When Jesus was born, the heavens broke wide open and an army of angels sang
"Glory to God in the highest,
and on earth peace among those with whom he is pleased!"
In announcing Jesus’ birth, the angels said
they were bringing "good news of a great joy that will be for all the people." Since the fourth century, the church has used the season of Advent as a time to celebrate that "good news of great joy."
What is Advent?
The celebration of Advent (which means "coming" or "arrival") helps us focus our attention on Jesus Christ’s birth and ministry as well as his promised return. It starts the fourth Sunday before Christmas and ends on Christmas Eve. Celebrating Advent helps us cut through all the distractions of the Christmas season and focus our attention on Jesus Christ’s birth and ministry as well as his promised return. Since we can’t anticipate the day or the hour of Christ’s return, we are filled with both a sense of joyful expectation and humble reverence, with our spiritual focus being on lives of prayer and preparation. Throughout the season we are constantly reminded that Jesus Christ is the promised Messiah and Savior of the World.
Why recognize Advent?
The Scriptures don’t require us to do anything different during the Advent season. Recognizing Advent as individuals, families, or as a church doesn’t make you better or more spiritual than a church that doesn’t recognize Advent. That said, there are some real advantages for a church to recognize and celebrate the Advent season.
1. It’s expected.
Individuals in your community expect the church to at least recognize something is different during the month of December. Traditions (individual and cultural) form people to observe this holiday season. Observing Advent can be one of the more subversive acts that a congregation can do. Because our culture still observes the Christmas season, there are a lot of natural connection points between the church and culture during the holiday season. How a church embodies its participation in the time and events of Advent can communicate a lot to the community around them about the importance of the story of Jesus.
2. It tells the story of Jesus.
During Christmas time, Christians get a bunch of press as they fight over which words and religious symbols the culture must use to recognize the coming of the Prince of Peace. They put on elaborate pageants and concerts to celebrate the king who was born into poverty, in an obscure town, to a couple of young, first-time parents. The story of Jesus can get lost in the celebration. During Christmas time, those who have little to do with the church gather with family, host elaborate parties, decorate their houses, and give money and presents away. Again, the story of Jesus can get lost in the celebration. When you celebrate Advent through songs, Scripture readings, sermons, and the Lord’s Supper, you get to tell God’s great story of redemption. You can tell of the need for redemption highlighted throughout the entire Old Testament. You can tell of the coming of Jesus, "born a child and yet a king." You can tell of how the angels proclaimed and the Magi demonstrated the global implications of Jesus’ birth. You can tell of how his now longed-for second coming will be horror for those who don’t believe and wonder upon wonder for those who do believe. Advent gives your church a wonderful opportunity to tell the story of redemption from all the Scriptures.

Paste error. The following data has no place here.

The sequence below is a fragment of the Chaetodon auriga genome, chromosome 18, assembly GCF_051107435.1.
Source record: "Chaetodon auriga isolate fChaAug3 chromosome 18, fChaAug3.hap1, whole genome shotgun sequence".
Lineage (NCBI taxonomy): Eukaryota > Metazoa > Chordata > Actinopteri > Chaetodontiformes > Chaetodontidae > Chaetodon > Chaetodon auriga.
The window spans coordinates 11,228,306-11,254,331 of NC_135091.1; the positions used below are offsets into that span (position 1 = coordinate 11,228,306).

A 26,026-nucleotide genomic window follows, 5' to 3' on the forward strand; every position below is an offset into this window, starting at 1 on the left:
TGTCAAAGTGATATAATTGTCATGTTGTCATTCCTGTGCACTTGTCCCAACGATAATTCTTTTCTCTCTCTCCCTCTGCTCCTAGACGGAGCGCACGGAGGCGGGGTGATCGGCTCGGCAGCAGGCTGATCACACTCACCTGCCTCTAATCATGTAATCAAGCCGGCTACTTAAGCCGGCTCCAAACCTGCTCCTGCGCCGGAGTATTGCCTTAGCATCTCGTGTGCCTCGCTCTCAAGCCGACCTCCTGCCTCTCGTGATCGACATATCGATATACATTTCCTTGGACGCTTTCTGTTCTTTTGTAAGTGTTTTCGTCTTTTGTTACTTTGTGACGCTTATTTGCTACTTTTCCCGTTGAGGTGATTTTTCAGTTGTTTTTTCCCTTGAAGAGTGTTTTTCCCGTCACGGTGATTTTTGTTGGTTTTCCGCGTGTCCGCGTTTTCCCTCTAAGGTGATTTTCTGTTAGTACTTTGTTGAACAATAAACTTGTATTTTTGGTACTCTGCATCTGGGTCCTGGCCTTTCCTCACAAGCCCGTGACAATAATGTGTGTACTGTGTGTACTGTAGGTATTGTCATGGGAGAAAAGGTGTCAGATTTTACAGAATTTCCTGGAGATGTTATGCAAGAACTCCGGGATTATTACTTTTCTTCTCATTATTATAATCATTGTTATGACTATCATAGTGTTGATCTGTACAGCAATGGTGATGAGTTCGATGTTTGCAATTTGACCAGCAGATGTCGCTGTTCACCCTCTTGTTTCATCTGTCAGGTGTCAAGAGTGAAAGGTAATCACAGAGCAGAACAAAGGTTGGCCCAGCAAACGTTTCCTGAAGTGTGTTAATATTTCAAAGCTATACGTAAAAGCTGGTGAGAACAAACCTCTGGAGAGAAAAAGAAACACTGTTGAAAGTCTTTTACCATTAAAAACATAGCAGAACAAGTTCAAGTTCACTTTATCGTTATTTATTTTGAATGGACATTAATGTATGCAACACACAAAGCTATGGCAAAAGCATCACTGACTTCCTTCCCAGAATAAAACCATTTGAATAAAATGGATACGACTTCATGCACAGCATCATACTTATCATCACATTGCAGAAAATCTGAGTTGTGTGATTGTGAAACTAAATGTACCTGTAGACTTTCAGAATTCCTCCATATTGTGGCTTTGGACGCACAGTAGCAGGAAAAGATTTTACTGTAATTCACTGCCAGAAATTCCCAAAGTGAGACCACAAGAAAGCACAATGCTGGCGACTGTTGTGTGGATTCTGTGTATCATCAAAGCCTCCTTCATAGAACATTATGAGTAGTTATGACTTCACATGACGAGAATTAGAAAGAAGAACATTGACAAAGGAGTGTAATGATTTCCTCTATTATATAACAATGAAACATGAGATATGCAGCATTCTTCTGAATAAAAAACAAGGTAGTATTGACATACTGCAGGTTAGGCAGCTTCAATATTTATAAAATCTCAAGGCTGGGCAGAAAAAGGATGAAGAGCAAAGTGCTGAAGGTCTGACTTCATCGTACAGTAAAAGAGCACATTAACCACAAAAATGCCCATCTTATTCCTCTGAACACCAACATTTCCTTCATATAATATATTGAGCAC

3. It tells the whole story.
Advent is about much more than gifts and good deeds. The story isn’t all fun and wonder. There is darkness and gloom. There is longing. There is joy and light. There is redemption and grace. There is judgment and final victory. In a way, recognizing Advent is expected. In another way, it’s counter-cultural. Advent allows you to both show the horror of sin and the blessings Christ came to make known, "far as the curse is found." When you recognize the season of Advent over a number of services before Christmas Eve or Christmas Day, you get to talk about these things. You help your people understand why the inbreaking of God’s kingdom through the birth of Jesus is "good news of a great joy that will be for all people" (Luke 2:10). For example, during Advent you can talk about how to observe the humility of Christ’s birth amidst the gaudy overindulgence of our consumer-frenzied Christmas. You can talk about how crying out, "Come, thou long-expected Jesus" counters our demands for our best life now. You can encourage your people to a global mission as you talk about pagan astrologers who followed a star to worship the one born king of the Jews. These are a few reasons to recognize Advent. In the next post, we will offer some ways your church can observe the season in a way that participates in the narrative birth of Jesus and fits your context.
Up next: How to Celebrate Advent Together
Elliot Grudem is the network coordinator for Acts 29. This post, to which Bruce Benedict also contributed, originally appeared on The Resurgence.